P-wave travel times from 223 well-recorded earthquakes and five timed explosions recorded by the U.S. Geological Survey-Lawrence Livermore National Laboratory seismic network are inverted simultaneously for one- and three-dimensional velocity structures and hypocenter locations. The stability of earthquake locations between the one- and three-dimensional inversions demonstrates the adequacy of a layered earth model combined with station corrections for routine hypocenter locations in the Livermore Valley.

Initial one-dimensional velocity inversions indicate a fairly strong positive velocity gradient in the upper crust to depths of about 6 km. Calculated station delays show a good correlation with geologic structure. Arrivals at stations within the Livermore Valley are delayed by about 0.4 sec relative to those located to the south in the Diablo Range where relatively high-velocity rocks of the Franciscan formation are exposed. The Franciscan basement appears to occur at a depth of about 5 to 8 km beneath the valley.

Three-dimensional models show that the strongest velocity contrasts occur along the eastern and southern edges of the valley where lower velocity down-dropped Tertiary sediments and basin-full alluvium are found in structural contact with higher velocity Late Mesozoic and Tertiary sediments of the Altamont anticline and the Diablo Range. The low-velocity basin structure is truncated along the western margin of the Livermore Valley by the Calaveras fault across which higher velocity Cretaceous and Tertiary formations are exposed.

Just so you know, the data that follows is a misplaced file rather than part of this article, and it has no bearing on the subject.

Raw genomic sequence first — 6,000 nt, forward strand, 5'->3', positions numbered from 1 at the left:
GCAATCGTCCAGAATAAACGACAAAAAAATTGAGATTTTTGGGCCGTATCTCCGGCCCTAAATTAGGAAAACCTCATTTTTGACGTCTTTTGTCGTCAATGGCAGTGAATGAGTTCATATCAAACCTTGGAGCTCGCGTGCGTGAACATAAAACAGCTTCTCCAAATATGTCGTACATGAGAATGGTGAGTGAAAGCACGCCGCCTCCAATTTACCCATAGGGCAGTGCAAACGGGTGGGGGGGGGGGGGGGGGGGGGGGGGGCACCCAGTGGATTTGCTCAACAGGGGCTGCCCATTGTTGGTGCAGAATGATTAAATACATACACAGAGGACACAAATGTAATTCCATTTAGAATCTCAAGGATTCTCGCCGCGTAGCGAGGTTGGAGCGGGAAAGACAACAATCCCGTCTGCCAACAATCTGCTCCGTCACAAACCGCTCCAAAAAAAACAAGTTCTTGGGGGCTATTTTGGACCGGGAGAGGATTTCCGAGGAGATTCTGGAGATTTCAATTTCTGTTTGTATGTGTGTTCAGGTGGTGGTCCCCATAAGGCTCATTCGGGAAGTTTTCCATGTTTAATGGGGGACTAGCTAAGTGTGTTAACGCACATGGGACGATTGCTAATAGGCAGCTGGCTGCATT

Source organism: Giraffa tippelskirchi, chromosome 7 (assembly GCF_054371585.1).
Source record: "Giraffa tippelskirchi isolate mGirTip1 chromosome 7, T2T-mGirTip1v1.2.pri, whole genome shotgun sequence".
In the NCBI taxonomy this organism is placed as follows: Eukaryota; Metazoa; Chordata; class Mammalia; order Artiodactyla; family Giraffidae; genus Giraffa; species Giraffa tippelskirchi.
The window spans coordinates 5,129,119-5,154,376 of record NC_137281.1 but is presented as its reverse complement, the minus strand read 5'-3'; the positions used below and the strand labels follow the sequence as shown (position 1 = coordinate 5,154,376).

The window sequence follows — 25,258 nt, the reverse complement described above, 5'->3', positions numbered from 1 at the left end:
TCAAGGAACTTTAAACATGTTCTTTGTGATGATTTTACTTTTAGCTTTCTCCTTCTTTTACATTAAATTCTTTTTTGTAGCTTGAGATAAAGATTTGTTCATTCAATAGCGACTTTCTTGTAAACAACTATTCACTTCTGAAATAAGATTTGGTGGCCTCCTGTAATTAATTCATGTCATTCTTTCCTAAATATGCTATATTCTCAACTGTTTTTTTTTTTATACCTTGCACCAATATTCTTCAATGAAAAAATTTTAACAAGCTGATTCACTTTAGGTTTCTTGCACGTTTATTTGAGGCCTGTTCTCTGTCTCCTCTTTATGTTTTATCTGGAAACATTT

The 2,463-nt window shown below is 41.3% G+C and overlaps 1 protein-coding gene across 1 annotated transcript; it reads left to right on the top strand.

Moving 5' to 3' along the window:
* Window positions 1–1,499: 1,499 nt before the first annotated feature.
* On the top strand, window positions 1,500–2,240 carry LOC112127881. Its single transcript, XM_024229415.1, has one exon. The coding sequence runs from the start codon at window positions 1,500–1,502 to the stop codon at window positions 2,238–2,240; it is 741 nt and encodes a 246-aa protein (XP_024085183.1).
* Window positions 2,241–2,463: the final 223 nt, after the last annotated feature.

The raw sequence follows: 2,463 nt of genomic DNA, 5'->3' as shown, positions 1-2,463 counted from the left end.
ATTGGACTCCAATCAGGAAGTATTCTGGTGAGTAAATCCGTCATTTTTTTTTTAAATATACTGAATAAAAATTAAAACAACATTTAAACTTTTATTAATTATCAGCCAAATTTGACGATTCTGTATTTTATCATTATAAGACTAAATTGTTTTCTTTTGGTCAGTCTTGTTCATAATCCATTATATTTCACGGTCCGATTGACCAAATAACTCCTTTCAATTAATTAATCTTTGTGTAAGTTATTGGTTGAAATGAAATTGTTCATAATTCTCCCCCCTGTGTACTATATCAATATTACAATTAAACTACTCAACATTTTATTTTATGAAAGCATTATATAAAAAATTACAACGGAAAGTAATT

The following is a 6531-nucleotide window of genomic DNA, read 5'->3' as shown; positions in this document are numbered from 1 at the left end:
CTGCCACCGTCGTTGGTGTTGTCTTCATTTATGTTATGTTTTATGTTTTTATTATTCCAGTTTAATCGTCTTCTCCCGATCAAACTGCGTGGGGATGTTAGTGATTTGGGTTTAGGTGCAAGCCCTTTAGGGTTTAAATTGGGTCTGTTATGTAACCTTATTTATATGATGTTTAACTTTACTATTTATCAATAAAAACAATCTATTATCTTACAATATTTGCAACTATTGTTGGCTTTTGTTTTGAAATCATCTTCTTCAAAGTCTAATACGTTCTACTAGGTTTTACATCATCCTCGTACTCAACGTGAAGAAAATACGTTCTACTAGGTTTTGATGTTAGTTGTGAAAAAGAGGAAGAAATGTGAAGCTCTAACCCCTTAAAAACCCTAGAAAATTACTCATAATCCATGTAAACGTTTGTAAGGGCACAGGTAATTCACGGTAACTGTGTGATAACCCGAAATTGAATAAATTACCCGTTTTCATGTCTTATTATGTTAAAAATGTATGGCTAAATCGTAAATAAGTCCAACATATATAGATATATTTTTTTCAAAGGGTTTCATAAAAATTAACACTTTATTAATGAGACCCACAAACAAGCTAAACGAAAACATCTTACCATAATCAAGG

Some of the relocated aftershocks from the Livermore earthquake sequence show a good correlation with the surface trace of the northwest-trending Greenville fault. In the southeast corner of the Livermore Valley, a number of short (5 km or less), linear, and discontinuous epicentral zones are observed. These seismic lineations appear to define a conjugate set of right-stepping faults in a right-lateral shear zone. Focal mechanisms for these aftershocks show many complexities, but are generally consistent with this interpretation.

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